If the brackets 28 are disposed on an outer side of the rear arms 26 and the inner cylinders 38 a of the bushing 38 are directly in contact with the crankcase 12 b of the engine 12, it is likely that the inner cylinders 38 a made of iron cut into the crankcase 12 b made of aluminum because of the tightening of the nut 30 at the time of assembly. In that case, in order to prevent the inner cylinders 38 a from cutting into the crankcase 12 b, it is necessary to dispose washers between the inner cylinders 38 a and the crankcase 12 b. However, in the motorcycle 10, the tabular brackets 28 made of iron are interposed between the inner cylinders 38 a made of iron and the crankcase 12 b made of aluminum. Thus, when the nut 30 is tightened, the inner cylinders 38 a never cut into the crankcase 12 b side. Therefore, since it is unnecessary to provide washers, it is possible to reduce the number of components.

Note that, in the motorcycle 10 according to the first preferred embodiment, the pair of symmetrical subframes 20 are provided as the pair of left and right subframes. However, the pair of left and right subframes only have to be provided on the left and the right of the vehicle and do not always have to be symmetrical.

The motorcycle 10 according to the first preferred embodiment includes the engine 12, which serves as an internal combustion engine, as the “motor”. However, the motor is not limited to the engine 12 and may be another type of motor, such as an electric motor. The saddle riding type vehicle according to the preferred embodiments of the present invention is not limited to the motorcycle 10.

As described above, the present invention is useful for the saddle riding type vehicle, such as a motorcycle.

While preferred embodiments of the present invention have been described above, it is to be understood that variations and modifications will be apparent to those skilled in the art without departing the scope and spirit of the present invention. The scope of the present invention, therefore, is to be determined solely by the following claims.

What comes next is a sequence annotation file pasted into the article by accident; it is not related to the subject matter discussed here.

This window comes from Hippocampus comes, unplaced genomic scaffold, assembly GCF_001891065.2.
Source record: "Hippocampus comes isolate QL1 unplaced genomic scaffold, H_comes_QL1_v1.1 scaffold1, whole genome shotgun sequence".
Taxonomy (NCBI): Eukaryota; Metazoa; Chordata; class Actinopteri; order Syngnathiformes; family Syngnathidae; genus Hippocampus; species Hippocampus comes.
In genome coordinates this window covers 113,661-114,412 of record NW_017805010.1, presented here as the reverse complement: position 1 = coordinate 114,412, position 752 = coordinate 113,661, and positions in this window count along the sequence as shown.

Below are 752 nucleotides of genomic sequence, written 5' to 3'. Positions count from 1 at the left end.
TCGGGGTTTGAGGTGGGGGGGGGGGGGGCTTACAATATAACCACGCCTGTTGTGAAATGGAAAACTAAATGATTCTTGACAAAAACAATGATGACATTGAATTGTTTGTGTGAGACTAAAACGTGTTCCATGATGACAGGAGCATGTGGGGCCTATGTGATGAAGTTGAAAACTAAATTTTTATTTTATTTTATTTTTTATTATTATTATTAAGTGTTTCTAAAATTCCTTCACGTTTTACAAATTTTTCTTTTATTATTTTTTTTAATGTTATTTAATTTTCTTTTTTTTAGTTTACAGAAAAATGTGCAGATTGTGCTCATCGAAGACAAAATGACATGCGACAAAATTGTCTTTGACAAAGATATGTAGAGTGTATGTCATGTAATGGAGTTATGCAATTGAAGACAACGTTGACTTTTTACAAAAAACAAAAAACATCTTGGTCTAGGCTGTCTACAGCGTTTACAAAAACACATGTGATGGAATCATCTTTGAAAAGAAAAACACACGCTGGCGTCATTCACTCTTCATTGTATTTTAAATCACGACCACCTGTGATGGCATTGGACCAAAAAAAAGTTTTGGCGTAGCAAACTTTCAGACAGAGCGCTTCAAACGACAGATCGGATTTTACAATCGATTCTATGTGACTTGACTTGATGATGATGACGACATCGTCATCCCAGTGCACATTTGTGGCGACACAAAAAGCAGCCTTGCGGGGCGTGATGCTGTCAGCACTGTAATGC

Claims (15)

The invention claimed is:
1. A saddle riding vehicle comprising:
a head pipe that supports a steering shaft so as to rotate freely;
a body frame including a main frame that is connected to the head pipe and extends obliquely downward along a centerline of the vehicle in a width direction of the vehicle toward the rear of the vehicle, and a pair of left and right subframes that are connected to left and right sides of the main frame, respectively, and extend obliquely downward to the rear; and
a motor supported by and suspended from the main frame and the subframes such that the motor is not supported at a front of the motor or from below the motor by the body frame; wherein
the body frame does not include a downtube extending downward from the head pipe in front of the motor; and
a connecting portion of the main frame and the subframes is located ahead of a portion of the main frame supporting the motor.
2. The saddle riding vehicle according to claim 1, wherein the head pipe is connected to a front end of the main frame, and a cross sectional area of the main frame changes along a longitudinal direction of the main frame such that the front end is larger than a rear end of the main frame.
3. The saddle riding vehicle according to claim 1, wherein the main frame supports the motor at a rear end of the main frame.
4. The saddle riding vehicle according to claim 1, wherein the subframes include bent portions which are bent convexly downward and support the motor at least in one location adjacent the bent portions.
5. The saddle riding vehicle according to claim 1, wherein the subframes include bent portions which are bent convexly downward and support the motor at least in one location further toward a rear of the subframes than the bent portions.
6. The saddle riding vehicle according to claim 1, further including a rear wheel and rear arms supporting the rear wheel and extending substantially in a front to rear direction, wherein the subframe is bent convexly downward, wherein both a portion of the motor and the rear arms are supported at rear ends of the subframes.
7. The saddle riding vehicle according to claim 1, further comprising rear side frames extending obliquely upward toward the rear of the vehicle, wherein the subframes include bent portions bent convexly downward and the rear side frames are connected to a portion of the subframes further toward the rear than the bent portions.